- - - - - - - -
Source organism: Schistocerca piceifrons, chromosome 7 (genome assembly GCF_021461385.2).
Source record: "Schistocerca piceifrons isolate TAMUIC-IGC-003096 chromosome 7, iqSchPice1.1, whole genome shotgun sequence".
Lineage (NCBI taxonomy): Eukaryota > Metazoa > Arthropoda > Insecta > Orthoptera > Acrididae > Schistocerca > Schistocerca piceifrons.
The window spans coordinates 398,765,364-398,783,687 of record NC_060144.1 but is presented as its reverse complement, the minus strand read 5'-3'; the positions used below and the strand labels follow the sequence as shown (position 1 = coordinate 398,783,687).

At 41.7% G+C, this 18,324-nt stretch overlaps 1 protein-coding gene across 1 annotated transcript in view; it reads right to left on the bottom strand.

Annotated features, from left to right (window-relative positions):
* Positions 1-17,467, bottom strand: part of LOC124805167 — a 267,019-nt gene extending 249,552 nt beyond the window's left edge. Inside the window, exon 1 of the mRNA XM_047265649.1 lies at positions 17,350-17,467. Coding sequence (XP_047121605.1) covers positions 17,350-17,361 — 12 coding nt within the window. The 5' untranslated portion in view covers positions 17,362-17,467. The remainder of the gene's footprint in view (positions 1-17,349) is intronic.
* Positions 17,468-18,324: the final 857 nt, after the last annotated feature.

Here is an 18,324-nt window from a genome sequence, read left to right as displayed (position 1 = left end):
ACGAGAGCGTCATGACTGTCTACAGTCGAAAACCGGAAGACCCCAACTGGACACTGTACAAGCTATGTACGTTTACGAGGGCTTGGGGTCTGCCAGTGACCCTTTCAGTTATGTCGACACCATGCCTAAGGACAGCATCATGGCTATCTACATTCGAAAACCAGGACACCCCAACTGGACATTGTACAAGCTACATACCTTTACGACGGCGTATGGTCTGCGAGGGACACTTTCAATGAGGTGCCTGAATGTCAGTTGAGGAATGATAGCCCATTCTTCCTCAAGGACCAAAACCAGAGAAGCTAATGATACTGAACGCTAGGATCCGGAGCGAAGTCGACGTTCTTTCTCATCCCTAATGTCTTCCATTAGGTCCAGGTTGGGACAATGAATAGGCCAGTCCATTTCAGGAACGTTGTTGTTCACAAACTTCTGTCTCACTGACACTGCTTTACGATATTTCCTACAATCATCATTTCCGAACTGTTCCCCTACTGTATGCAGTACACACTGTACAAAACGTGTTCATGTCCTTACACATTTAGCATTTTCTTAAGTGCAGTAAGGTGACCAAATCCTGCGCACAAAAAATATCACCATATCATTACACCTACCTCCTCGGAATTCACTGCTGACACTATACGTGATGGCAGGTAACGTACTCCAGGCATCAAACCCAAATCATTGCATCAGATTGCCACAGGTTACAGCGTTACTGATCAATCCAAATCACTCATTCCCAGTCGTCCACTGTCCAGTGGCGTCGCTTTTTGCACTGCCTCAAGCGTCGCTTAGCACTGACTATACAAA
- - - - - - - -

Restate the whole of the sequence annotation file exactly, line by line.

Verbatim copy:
Source organism: Schistocerca piceifrons, chromosome 7 (genome assembly GCF_021461385.2).
Source record: "Schistocerca piceifrons isolate TAMUIC-IGC-003096 chromosome 7, iqSchPice1.1, whole genome shotgun sequence".
Lineage (NCBI taxonomy): Eukaryota > Metazoa > Arthropoda > Insecta > Orthoptera > Acrididae > Schistocerca > Schistocerca piceifrons.
The window spans coordinates 398,765,364-398,783,687 of record NC_060144.1 but is presented as its reverse complement, the minus strand read 5'-3'; the positions used below and the strand labels follow the sequence as shown (position 1 = coordinate 398,783,687).

At 41.7% G+C, this 18,324-nt stretch overlaps 1 protein-coding gene across 1 annotated transcript in view; it reads right to left on the bottom strand.

Annotated features, from left to right (window-relative positions):
* Positions 1-17,467, bottom strand: part of LOC124805167 — a 267,019-nt gene extending 249,552 nt beyond the window's left edge. Inside the window, exon 1 of the mRNA XM_047265649.1 lies at positions 17,350-17,467. Coding sequence (XP_047121605.1) covers positions 17,350-17,361 — 12 coding nt within the window. The 5' untranslated portion in view covers positions 17,362-17,467. The remainder of the gene's footprint in view (positions 1-17,349) is intronic.
* Positions 17,468-18,324: the final 857 nt, after the last annotated feature.

Here is an 18,324-nt window from a genome sequence, read left to right as displayed (position 1 = left end):
ACGAGAGCGTCATGACTGTCTACAGTCGAAAACCGGAAGACCCCAACTGGACACTGTACAAGCTATGTACGTTTACGAGGGCTTGGGGTCTGCCAGTGACCCTTTCAGTTATGTCGACACCATGCCTAAGGACAGCATCATGGCTATCTACATTCGAAAACCAGGACACCCCAACTGGACATTGTACAAGCTACATACCTTTACGACGGCGTATGGTCTGCGAGGGACACTTTCAATGAGGTGCCTGAATGTCAGTTGAGGAATGATAGCCCATTCTTCCTCAAGGACCAAAACCAGAGAAGCTAATGATACTGAACGCTAGGATCCGGAGCGAAGTCGACGTTCTTTCTCATCCCTAATGTCTTCCATTAGGTCCAGGTTGGGACAATGAATAGGCCAGTCCATTTCAGGAACGTTGTTGTTCACAAACTTCTGTCTCACTGACACTGCTTTACGATATTTCCTACAATCATCATTTCCGAACTGTTCCCCTACTGTATGCAGTACACACTGTACAAAACGTGTTCATGTCCTTACACATTTAGCATTTTCTTAAGTGCAGTAAGGTGACCAAATCCTGCGCACAAAAAATATCACCATATCATTACACCTACCTCCTCGGAATTCACTGCTGACACTATACGTGATGGCAGGTAACGTACTCCAGGCATCAAACCCAAATCATTGCATCAGATTGCCACAGGTTACAGCGTTACTGATCAATCCAAATCACTCATTCCCAGTCGTCCACTGTCCAGTGGCGTCGCTTTTTGCACTGCCTCAAGCGTCGCTTAGCACTGACTATACAAA